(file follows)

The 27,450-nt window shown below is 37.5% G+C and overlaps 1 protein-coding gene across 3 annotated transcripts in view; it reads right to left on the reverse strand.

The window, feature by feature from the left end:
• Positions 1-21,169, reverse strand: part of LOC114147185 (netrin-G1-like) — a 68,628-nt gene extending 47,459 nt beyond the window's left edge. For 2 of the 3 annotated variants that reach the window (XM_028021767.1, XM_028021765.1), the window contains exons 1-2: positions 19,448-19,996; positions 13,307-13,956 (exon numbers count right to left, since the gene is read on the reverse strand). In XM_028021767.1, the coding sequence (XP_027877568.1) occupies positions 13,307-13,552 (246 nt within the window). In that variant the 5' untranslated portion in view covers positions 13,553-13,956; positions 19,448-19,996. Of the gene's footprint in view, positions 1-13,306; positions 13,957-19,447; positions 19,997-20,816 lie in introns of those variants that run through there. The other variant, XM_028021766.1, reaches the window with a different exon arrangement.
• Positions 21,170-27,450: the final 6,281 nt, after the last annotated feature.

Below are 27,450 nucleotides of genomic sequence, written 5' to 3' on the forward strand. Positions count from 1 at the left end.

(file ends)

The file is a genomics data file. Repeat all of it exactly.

The 27,450-nt window shown below is 37.5% G+C and overlaps 1 protein-coding gene across 3 annotated transcripts in view; it reads right to left on the reverse strand.

The window, feature by feature from the left end:
• Positions 1-21,169, reverse strand: part of LOC114147185 (netrin-G1-like) — a 68,628-nt gene extending 47,459 nt beyond the window's left edge. For 2 of the 3 annotated variants that reach the window (XM_028021767.1, XM_028021765.1), the window contains exons 1-2: positions 19,448-19,996; positions 13,307-13,956 (exon numbers count right to left, since the gene is read on the reverse strand). In XM_028021767.1, the coding sequence (XP_027877568.1) occupies positions 13,307-13,552 (246 nt within the window). In that variant the 5' untranslated portion in view covers positions 13,553-13,956; positions 19,448-19,996. Of the gene's footprint in view, positions 1-13,306; positions 13,957-19,447; positions 19,997-20,816 lie in introns of those variants that run through there. The other variant, XM_028021766.1, reaches the window with a different exon arrangement.
• Positions 21,170-27,450: the final 6,281 nt, after the last annotated feature.

Below are 27,450 nucleotides of genomic sequence, written 5' to 3' on the forward strand. Positions count from 1 at the left end.